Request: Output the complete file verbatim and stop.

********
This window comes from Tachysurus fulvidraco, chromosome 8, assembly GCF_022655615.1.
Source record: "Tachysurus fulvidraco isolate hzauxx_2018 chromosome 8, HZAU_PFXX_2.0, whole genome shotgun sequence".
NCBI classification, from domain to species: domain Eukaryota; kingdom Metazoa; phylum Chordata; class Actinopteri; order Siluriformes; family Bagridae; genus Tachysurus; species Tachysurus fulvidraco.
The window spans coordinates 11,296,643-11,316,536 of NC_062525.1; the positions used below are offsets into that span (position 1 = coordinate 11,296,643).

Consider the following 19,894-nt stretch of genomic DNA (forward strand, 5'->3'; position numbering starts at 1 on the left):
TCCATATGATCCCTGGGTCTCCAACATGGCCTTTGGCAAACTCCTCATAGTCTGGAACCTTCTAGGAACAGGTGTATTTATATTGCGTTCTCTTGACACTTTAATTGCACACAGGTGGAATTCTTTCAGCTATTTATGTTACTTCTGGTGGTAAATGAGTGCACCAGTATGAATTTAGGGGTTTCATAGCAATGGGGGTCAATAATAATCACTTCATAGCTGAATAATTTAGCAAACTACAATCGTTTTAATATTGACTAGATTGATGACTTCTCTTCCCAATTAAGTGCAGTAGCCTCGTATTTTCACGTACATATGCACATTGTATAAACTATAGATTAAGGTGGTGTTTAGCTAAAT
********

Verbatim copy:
This window comes from Tachysurus fulvidraco, chromosome 8, assembly GCF_022655615.1.
Source record: "Tachysurus fulvidraco isolate hzauxx_2018 chromosome 8, HZAU_PFXX_2.0, whole genome shotgun sequence".
NCBI classification, from domain to species: domain Eukaryota; kingdom Metazoa; phylum Chordata; class Actinopteri; order Siluriformes; family Bagridae; genus Tachysurus; species Tachysurus fulvidraco.
The window spans coordinates 11,296,643-11,316,536 of NC_062525.1; the positions used below are offsets into that span (position 1 = coordinate 11,296,643).

Consider the following 19,894-nt stretch of genomic DNA (forward strand, 5'->3'; position numbering starts at 1 on the left):
TCCATATGATCCCTGGGTCTCCAACATGGCCTTTGGCAAACTCCTCATAGTCTGGAACCTTCTAGGAACAGGTGTATTTATATTGCGTTCTCTTGACACTTTAATTGCACACAGGTGGAATTCTTTCAGCTATTTATGTTACTTCTGGTGGTAAATGAGTGCACCAGTATGAATTTAGGGGTTTCATAGCAATGGGGGTCAATAATAATCACTTCATAGCTGAATAATTTAGCAAACTACAATCGTTTTAATATTGACTAGATTGATGACTTCTCTTCCCAATTAAGTGCAGTAGCCTCGTATTTTCACGTACATATGCACATTGTATAAACTATAGATTAAGGTGGTGTTTAGCTAAAT